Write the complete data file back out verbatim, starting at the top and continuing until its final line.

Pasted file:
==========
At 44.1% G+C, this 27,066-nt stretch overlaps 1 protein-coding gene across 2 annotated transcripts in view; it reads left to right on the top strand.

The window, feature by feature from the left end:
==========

At 44.1% G+C, this 27,066-nt stretch overlaps 1 protein-coding gene across 2 annotated transcripts in view; it reads left to right on the top strand.

The window, feature by feature from the left end: